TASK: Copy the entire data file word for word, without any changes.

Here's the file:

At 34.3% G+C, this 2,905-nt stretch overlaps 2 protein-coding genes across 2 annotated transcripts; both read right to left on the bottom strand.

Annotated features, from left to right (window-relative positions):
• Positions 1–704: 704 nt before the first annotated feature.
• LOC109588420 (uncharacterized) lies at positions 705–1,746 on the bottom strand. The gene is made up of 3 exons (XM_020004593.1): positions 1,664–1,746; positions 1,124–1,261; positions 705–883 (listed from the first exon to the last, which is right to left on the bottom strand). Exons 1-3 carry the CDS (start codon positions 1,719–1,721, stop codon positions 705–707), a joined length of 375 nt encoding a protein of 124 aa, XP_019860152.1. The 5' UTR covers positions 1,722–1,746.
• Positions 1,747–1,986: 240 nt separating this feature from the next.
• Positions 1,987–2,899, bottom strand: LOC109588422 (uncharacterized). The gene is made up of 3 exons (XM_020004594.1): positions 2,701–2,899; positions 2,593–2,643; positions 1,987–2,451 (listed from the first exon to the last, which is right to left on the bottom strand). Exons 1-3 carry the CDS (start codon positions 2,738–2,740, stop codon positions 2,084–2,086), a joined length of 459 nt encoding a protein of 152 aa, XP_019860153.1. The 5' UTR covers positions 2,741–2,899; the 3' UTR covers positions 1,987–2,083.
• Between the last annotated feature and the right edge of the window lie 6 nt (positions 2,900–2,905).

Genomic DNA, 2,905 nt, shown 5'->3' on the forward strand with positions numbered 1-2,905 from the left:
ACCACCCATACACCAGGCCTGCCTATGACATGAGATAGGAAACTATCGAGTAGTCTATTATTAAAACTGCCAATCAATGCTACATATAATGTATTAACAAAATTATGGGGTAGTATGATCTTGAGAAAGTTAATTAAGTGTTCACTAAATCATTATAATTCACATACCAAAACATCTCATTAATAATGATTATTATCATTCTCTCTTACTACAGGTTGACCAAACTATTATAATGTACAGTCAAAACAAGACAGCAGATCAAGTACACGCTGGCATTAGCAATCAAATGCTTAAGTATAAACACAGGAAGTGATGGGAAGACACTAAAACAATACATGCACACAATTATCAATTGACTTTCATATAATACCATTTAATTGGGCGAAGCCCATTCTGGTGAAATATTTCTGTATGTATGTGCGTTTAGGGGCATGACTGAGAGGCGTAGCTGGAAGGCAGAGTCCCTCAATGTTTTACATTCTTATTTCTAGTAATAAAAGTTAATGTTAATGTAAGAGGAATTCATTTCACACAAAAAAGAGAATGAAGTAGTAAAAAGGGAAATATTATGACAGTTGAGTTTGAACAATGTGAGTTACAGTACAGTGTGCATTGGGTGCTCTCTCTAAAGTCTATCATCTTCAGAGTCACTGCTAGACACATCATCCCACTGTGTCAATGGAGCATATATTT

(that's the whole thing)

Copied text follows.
At 34.3% G+C, this 2,905-nt stretch overlaps 2 protein-coding genes across 2 annotated transcripts; both read right to left on the bottom strand.

Annotated features, from left to right (window-relative positions):
• Positions 1–704: 704 nt before the first annotated feature.
• LOC109588420 (uncharacterized) lies at positions 705–1,746 on the bottom strand. The gene is made up of 3 exons (XM_020004593.1): positions 1,664–1,746; positions 1,124–1,261; positions 705–883 (listed from the first exon to the last, which is right to left on the bottom strand). Exons 1-3 carry the CDS (start codon positions 1,719–1,721, stop codon positions 705–707), a joined length of 375 nt encoding a protein of 124 aa, XP_019860152.1. The 5' UTR covers positions 1,722–1,746.
• Positions 1,747–1,986: 240 nt separating this feature from the next.
• Positions 1,987–2,899, bottom strand: LOC109588422 (uncharacterized). The gene is made up of 3 exons (XM_020004594.1): positions 2,701–2,899; positions 2,593–2,643; positions 1,987–2,451 (listed from the first exon to the last, which is right to left on the bottom strand). Exons 1-3 carry the CDS (start codon positions 2,738–2,740, stop codon positions 2,084–2,086), a joined length of 459 nt encoding a protein of 152 aa, XP_019860153.1. The 5' UTR covers positions 2,741–2,899; the 3' UTR covers positions 1,987–2,083.
• Between the last annotated feature and the right edge of the window lie 6 nt (positions 2,900–2,905).

Genomic DNA, 2,905 nt, shown 5'->3' on the forward strand with positions numbered 1-2,905 from the left:
ACCACCCATACACCAGGCCTGCCTATGACATGAGATAGGAAACTATCGAGTAGTCTATTATTAAAACTGCCAATCAATGCTACATATAATGTATTAACAAAATTATGGGGTAGTATGATCTTGAGAAAGTTAATTAAGTGTTCACTAAATCATTATAATTCACATACCAAAACATCTCATTAATAATGATTATTATCATTCTCTCTTACTACAGGTTGACCAAACTATTATAATGTACAGTCAAAACAAGACAGCAGATCAAGTACACGCTGGCATTAGCAATCAAATGCTTAAGTATAAACACAGGAAGTGATGGGAAGACACTAAAACAATACATGCACACAATTATCAATTGACTTTCATATAATACCATTTAATTGGGCGAAGCCCATTCTGGTGAAATATTTCTGTATGTATGTGCGTTTAGGGGCATGACTGAGAGGCGTAGCTGGAAGGCAGAGTCCCTCAATGTTTTACATTCTTATTTCTAGTAATAAAAGTTAATGTTAATGTAAGAGGAATTCATTTCACACAAAAAAGAGAATGAAGTAGTAAAAAGGGAAATATTATGACAGTTGAGTTTGAACAATGTGAGTTACAGTACAGTGTGCATTGGGTGCTCTCTCTAAAGTCTATCATCTTCAGAGTCACTGCTAGACACATCATCCCACTGTGTCAATGGAGCATATATTT